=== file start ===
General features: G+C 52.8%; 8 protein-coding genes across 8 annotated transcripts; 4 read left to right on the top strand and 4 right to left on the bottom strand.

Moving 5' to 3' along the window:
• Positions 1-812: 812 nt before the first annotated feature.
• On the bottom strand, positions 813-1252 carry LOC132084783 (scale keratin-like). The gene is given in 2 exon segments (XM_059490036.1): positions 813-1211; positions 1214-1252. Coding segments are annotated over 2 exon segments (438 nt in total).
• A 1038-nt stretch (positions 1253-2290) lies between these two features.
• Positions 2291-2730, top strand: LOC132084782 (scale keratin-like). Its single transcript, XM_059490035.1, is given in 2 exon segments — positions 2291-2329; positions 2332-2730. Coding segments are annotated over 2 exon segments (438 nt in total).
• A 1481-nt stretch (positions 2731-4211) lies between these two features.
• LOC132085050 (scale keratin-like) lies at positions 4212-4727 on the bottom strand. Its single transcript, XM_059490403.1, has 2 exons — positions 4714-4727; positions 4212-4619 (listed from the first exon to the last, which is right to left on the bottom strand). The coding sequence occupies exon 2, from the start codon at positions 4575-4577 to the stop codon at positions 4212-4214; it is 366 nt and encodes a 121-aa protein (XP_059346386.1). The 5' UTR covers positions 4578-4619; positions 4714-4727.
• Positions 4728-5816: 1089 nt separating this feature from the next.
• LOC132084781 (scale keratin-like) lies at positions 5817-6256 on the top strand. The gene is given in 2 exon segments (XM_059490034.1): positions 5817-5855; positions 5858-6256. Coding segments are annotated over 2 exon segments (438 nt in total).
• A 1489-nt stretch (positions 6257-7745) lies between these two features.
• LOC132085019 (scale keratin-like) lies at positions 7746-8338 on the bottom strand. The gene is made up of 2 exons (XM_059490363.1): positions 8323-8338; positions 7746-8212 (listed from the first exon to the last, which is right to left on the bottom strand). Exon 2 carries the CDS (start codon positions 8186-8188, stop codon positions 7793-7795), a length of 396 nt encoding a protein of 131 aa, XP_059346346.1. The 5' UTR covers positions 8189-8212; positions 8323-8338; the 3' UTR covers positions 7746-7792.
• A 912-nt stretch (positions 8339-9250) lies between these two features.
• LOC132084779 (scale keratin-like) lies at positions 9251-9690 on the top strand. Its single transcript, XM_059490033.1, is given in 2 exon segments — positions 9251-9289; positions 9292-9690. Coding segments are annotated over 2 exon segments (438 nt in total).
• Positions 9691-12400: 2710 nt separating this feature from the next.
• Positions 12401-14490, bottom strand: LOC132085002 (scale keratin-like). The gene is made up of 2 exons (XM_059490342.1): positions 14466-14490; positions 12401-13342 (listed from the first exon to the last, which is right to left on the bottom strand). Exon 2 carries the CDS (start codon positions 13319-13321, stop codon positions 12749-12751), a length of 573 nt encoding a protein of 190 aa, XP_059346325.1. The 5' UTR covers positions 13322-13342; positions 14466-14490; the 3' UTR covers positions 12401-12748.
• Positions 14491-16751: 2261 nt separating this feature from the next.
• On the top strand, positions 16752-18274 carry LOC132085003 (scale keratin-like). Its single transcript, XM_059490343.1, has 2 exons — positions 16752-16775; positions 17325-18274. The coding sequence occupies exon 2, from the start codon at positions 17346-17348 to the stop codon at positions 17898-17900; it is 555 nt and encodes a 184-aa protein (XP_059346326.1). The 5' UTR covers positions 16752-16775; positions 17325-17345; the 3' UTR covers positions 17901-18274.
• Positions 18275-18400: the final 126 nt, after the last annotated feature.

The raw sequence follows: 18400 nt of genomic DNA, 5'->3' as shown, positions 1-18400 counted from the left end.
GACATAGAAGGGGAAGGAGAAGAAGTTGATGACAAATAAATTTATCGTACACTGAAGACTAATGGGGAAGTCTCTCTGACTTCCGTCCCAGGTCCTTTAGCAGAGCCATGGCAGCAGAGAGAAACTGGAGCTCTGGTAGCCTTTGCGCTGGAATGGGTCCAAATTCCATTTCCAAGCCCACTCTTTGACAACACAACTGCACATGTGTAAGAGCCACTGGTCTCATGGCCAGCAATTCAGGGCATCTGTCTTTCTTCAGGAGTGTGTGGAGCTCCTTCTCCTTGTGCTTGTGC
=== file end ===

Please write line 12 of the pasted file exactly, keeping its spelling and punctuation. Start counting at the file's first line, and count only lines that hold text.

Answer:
• LOC132085019 (scale keratin-like) lies at positions 7746-8338 on the bottom strand. The gene is made up of 2 exons (XM_059490363.1): positions 8323-8338; positions 7746-8212 (listed from the first exon to the last, which is right to left on the bottom strand). Exon 2 carries the CDS (start codon positions 8186-8188, stop codon positions 7793-7795), a length of 396 nt encoding a protein of 131 aa, XP_059346346.1. The 5' UTR covers positions 8189-8212; positions 8323-8338; the 3' UTR covers positions 7746-7792.